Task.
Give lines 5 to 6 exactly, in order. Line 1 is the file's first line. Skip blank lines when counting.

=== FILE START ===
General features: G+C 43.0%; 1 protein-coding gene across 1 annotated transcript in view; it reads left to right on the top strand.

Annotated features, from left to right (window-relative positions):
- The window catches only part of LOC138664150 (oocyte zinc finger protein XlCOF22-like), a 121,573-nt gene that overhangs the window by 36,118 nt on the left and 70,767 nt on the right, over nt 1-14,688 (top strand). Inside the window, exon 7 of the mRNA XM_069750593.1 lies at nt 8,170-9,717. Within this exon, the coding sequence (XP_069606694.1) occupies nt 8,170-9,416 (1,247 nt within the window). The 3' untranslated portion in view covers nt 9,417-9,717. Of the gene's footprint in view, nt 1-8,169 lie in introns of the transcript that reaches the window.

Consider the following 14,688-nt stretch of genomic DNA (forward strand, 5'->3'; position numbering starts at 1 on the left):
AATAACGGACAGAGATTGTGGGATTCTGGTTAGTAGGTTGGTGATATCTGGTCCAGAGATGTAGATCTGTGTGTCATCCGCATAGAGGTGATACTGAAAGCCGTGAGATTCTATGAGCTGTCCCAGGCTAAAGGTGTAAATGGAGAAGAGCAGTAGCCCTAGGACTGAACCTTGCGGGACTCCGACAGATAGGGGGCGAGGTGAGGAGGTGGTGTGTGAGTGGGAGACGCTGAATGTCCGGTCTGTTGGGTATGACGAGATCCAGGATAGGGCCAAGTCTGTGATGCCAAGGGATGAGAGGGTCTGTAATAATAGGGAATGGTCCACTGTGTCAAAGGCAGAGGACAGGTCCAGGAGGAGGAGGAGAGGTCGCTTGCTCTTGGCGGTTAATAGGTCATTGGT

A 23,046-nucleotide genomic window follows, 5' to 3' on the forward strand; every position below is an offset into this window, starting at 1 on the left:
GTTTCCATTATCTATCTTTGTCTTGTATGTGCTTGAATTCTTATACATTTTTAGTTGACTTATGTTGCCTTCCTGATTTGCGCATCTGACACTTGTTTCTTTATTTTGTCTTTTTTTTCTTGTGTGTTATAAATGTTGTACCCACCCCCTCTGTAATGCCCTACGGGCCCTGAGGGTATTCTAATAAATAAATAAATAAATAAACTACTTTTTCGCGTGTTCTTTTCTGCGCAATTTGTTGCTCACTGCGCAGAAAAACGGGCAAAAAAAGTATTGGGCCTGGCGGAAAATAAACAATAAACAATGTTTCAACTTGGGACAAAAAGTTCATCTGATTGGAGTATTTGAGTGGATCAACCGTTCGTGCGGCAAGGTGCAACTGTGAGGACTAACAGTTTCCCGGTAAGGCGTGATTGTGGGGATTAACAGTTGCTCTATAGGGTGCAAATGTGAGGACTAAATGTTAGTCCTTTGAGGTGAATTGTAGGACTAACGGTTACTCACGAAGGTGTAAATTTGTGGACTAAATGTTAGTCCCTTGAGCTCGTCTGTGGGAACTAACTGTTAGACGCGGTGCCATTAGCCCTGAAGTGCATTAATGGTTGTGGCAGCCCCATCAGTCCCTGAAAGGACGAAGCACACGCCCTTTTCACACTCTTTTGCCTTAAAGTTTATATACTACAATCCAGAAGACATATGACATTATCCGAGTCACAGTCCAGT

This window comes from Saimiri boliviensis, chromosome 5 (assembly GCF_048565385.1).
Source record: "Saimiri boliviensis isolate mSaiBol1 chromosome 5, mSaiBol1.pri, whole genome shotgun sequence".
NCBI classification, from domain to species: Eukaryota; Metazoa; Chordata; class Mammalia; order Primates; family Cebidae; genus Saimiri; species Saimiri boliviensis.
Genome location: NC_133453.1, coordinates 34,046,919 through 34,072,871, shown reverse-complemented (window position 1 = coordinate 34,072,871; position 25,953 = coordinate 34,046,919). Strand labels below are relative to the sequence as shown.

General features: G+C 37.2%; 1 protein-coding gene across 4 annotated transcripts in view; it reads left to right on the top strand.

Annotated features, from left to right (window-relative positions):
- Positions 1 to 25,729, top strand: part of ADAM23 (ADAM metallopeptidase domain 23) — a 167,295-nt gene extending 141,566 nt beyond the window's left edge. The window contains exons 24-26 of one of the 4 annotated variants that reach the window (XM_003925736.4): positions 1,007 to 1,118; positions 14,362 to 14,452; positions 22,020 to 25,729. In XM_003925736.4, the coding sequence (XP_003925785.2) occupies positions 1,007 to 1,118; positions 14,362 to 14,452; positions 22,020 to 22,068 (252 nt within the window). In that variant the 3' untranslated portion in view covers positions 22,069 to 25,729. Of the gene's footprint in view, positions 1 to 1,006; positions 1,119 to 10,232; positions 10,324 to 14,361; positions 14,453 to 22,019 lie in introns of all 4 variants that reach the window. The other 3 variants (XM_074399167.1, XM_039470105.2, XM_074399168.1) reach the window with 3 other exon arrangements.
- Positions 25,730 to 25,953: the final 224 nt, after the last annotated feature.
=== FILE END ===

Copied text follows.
AATAACGGACAGAGATTGTGGGATTCTGGTTAGTAGGTTGGTGATATCTGGTCCAGAGATGTAGATCTGTGTGTCATCCGCATAGAGGTGATACTGAAAGCCGTGAGATTCTATGAGCTGTCCCAGGCTAAAGGTGTAAATGGAGAAGAGCAGTAGCCCTAGGACTGAACCTTGCGGGACTCCGACAGATAGGGGGCGAGGTGAGGAGGTGGTGTGTGAGTGGGAGACGCTGAATGTCCGGTCTGTTGGGTATGACGAGATCCAGGATAGGGCCAAGTCTGTGATGCCAAGGGATGAGAGGGTCTGTAATAATAGGGAATGGTCCACTGTGTCAAAGGCAGAGGACAGGTCCAGGAGGAGGAGGAGAGGTCGCTTGCTCTTGGCGGTTAATAGGTCATTGGT

A 23,046-nucleotide genomic window follows, 5' to 3' on the forward strand; every position below is an offset into this window, starting at 1 on the left: